Imagine a black metal video shoot – medium-to-zero budget – complete with (roadside) cliffside setting, bullet belts, unnecessarily spiky attire, and the rest. You already half know what the song is gonna sound like. Norway’s Attan doesn’t sound anything like that. Instead, imagine a fan full of bodies and gear, breezing past blasting Earth Crisis and Darkthrone in unison. They kick up a dust cloud and shower the black and white corpses of Flezgorot or whatever, driving off at a safe and legal speed on their way to three shows in 24 hours. Or something like that, it’s your imagination. Euro metalcore adjacent black metal that grinds with a wide spectrum of vocal stylings? Ya. We can work it out together.

Getting right into it, I was not prepared for enjoying the vocals on this record. On top of what you will later be informed as more than your average hardcore, the range of voices and sounds used on End of. is the real blackened cherry on the cake. Vocals maybe belonging in more traditional metal genres are employed in several really interesting moments on the record. “Black Liquid Marrow” shouldn’t work as well as it does in the pairing of yearning, almost howling vocals over the music underneath. The hardcore screams range from rasps to screeches and every emotion in between, tipping towards a raw screamo vibe on more than one occasion. “In Our Image” rips through a flurry of emotions, all delivered by the genuine kind of furious declarations of someone really feeling the moment.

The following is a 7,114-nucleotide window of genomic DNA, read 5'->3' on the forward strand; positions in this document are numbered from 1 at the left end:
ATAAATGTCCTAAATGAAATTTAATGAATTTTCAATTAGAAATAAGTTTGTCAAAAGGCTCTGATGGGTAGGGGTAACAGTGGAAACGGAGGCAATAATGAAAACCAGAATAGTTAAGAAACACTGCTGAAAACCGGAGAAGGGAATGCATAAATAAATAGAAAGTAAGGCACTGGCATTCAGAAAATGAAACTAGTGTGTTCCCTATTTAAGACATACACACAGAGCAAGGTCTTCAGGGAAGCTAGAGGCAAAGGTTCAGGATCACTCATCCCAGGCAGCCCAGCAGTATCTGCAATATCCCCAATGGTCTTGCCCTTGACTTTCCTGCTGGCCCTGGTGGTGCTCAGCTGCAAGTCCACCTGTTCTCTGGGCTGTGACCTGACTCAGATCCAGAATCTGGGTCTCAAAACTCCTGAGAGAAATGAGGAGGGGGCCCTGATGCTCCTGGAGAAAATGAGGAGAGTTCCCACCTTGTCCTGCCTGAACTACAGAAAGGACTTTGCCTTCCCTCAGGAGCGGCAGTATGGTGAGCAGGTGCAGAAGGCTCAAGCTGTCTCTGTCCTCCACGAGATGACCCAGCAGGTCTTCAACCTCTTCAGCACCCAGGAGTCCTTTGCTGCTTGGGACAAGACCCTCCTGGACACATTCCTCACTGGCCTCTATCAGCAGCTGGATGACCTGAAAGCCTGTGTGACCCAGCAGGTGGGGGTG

Great vocals, yes, but the body of work isn’t complete without the interesting metal underneath. Metal is probably the best term to use because this thing really pulls from a lot of places, spinning plates on a tightrope wearing a suit made of burning snakes over a pit full of nerds arguing over genres. I’m all for the d-beating and grinding early on in the record but End of. pulls harder punches in the metalcore mashups with black and industrial flourishes. So many words but there is a lot happening. Keep up. Take “SoMe Riefensthal” and “Ghostwriters” individually, one a gang vocal assisted declaration of screamed emotional violence, the other an industrial track that bleeds perfectly into some chaotic, driving hardcore of the darkest order. Again, so many words, but this is fucking great so I need to use them all.

Attan’s debut will probably lead me to listen to some more black metal, some more metalcore, maybe even some more industrial(ish), maybe. That’s only after I listen to End of. a bunch more times and get it into the winter playlist. If you need something to blur the lines between your favourite bands from a bunch of styles of extreme music, I’d recommend a double dose of this record. Hitting nostalgic buttons is fine and well, but it takes some gusto and grit to use that to explore a new sound. Tusen Takk.

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